A recent analysis by Hewitt Associates of 2.7 million U.S. workers found that the average 401(k) plan balance has dropped 14% in 2008 to $68,000, down from $79,000 in 2007. In October and November 2008 alone, employees lost an average 18% of their 401(k) balance, and some have lost more than 30%. Despite the significant market declines, savings rates have only dropped marginally, from 8.0% in 2007 to 7.8% in 2008. Just 4% of employees have terminated their 401(k) plan contributions altogether. While most workers continue to save, Hewitt’s data shows that some are adjusting their investment mixes and moving money into less risky funds. The average amount of 401(k) assets held in equities is at an all-time low, with only 53.8% of assets compared to 68.1% a year ago and down from its high of 74.2% in 2000. Despite stable 401(k) savings rates, Hewitt’s data also shows that more than 6.0% of workers withdrew money from their 401(k) plans in 2008, up from 5.4% in 2007. The increase is due to an upsurge–16%–in hardship withdrawals.
Does the state where you live affect the likelihood that you will be a participant in a retirement plan? Recent research by the Employee Benefit Research Institute (EBRI) found that Midwestern and Northeastern states had higher participation levels in retirement plans, while Southern and Western states had lower levels. The EBRI data found that for 2007 wage and salary workers ages 21-64 living in Florida had the lowest probability (36.4%) of participating in a retirement plan, while those living in Iowa had the highest probability (58.3%). Wisconsin workers had the highest probability (54.4%) of participation among private wage and salary workers, among full-time, full-year wage and salary workers (67.7%), and for the all-worker definition (49.4%). At the other end of the rankings, EBRI found that Florida had the lowest probability of participation among full-time, full-year wage and salary workers (41.8%).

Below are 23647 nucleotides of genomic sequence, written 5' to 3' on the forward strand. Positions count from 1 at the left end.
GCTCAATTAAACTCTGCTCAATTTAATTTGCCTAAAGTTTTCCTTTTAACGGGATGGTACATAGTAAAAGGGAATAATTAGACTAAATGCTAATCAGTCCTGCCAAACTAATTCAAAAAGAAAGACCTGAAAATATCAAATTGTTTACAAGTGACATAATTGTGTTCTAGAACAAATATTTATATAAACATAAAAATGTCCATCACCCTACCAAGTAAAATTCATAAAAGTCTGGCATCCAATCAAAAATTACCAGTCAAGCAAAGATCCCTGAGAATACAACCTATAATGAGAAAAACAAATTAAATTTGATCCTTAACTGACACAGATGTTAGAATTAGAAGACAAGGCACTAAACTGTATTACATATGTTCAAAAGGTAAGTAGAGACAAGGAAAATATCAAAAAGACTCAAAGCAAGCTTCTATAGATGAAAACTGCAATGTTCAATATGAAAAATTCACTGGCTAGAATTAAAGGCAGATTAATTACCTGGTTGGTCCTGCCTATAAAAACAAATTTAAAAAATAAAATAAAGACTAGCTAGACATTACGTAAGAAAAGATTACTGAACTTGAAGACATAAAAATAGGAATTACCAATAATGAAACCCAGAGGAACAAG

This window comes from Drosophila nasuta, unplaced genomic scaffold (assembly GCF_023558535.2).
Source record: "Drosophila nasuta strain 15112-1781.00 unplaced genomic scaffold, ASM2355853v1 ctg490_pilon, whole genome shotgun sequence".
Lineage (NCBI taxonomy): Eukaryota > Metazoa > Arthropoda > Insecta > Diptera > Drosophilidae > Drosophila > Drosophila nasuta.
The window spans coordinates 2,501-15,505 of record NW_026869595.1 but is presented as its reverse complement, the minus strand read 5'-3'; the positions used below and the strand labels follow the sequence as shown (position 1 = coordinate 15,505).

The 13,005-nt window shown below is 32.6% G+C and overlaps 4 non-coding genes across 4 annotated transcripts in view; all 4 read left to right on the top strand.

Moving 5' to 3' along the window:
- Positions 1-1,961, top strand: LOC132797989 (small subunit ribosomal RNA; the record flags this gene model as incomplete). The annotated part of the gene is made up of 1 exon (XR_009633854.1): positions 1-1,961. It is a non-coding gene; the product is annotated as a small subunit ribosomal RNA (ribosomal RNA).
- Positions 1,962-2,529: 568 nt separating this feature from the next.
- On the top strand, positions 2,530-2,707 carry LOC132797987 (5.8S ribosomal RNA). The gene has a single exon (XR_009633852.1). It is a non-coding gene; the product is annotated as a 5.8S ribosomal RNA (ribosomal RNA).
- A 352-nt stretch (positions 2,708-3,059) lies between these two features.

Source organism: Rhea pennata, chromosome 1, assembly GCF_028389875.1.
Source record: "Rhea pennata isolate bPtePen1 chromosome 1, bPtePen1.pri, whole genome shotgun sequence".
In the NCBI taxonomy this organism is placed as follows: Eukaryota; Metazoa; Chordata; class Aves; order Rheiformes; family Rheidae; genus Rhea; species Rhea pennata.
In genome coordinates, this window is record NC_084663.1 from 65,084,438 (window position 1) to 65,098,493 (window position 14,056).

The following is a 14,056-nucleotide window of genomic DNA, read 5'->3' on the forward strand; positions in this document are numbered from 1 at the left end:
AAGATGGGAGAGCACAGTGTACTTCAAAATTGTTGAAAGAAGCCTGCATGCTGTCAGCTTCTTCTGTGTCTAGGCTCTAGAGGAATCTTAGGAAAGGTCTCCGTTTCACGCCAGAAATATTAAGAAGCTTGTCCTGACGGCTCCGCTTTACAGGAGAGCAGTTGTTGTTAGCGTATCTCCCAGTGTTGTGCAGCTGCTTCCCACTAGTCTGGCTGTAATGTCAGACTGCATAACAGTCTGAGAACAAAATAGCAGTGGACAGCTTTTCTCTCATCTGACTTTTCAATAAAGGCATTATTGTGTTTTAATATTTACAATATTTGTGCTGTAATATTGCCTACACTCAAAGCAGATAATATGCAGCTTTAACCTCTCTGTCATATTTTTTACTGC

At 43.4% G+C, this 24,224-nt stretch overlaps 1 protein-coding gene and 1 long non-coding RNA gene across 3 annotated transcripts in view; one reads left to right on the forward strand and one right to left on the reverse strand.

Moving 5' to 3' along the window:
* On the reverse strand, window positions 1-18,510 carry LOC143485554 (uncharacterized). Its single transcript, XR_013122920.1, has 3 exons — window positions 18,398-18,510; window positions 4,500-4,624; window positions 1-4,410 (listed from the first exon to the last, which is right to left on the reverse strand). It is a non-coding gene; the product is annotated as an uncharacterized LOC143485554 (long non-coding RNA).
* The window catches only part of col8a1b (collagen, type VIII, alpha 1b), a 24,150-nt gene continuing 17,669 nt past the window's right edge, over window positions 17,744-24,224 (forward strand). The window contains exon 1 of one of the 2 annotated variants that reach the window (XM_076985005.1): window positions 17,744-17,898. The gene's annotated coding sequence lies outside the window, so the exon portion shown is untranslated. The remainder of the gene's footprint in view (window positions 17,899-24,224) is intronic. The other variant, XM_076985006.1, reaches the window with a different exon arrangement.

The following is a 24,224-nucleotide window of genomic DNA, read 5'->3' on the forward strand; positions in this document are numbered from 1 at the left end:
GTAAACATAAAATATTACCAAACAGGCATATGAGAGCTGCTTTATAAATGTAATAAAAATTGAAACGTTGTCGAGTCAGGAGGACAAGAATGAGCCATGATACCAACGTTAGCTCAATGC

A recent JPMorgan Funds-sponsored survey has found that when evaluating target date mutual fund options for retirement plans, plan sponsors lack clear and objective criteria for selecting the most appropriate fund, according to 75% of financial advisors polled. Conducted by Harris Interactive, the survey polled 168 advisors with at least three years of experience who recommend or monitor target date funds in defined contribution plans as part of their practice. It found that 75% of advisors believe plan sponsors only sometimes, rarely, or never recognize the differences in glide paths among target date funds, prompting the need for advisors to spend more time educating plan sponsors on these significant differences. Advisors also said that their plan sponsors’ single biggest mistake was “focusing too much on fees and not on other factors that could affect participant outcomes.” “Choosing a target date fund offered by their record keeper without considering other options” was the second biggest mistake plan sponsors make.
JPMorgan Funds recently launched Target Date Navigator, an evaluation process the company says is designed to assist advisors and their plan sponsor clients to identify target date funds that are most closely aligned to a plan’s goals and participants’ savings behaviors.